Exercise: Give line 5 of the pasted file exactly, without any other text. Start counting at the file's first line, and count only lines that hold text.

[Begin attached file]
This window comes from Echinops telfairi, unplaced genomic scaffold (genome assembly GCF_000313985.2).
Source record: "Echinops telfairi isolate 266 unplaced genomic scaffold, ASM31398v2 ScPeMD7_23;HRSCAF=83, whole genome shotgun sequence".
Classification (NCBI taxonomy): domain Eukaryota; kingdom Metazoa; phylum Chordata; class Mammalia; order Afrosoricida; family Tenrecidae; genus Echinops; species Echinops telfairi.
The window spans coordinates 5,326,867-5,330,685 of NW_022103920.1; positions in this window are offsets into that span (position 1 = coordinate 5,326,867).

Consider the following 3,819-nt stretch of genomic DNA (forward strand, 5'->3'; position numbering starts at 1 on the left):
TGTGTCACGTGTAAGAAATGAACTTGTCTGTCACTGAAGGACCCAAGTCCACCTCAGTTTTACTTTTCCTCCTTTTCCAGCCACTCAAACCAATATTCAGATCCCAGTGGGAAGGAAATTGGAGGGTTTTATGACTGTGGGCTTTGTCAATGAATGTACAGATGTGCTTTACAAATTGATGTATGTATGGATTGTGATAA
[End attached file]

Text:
Consider the following 3,819-nt stretch of genomic DNA (forward strand, 5'->3'; position numbering starts at 1 on the left):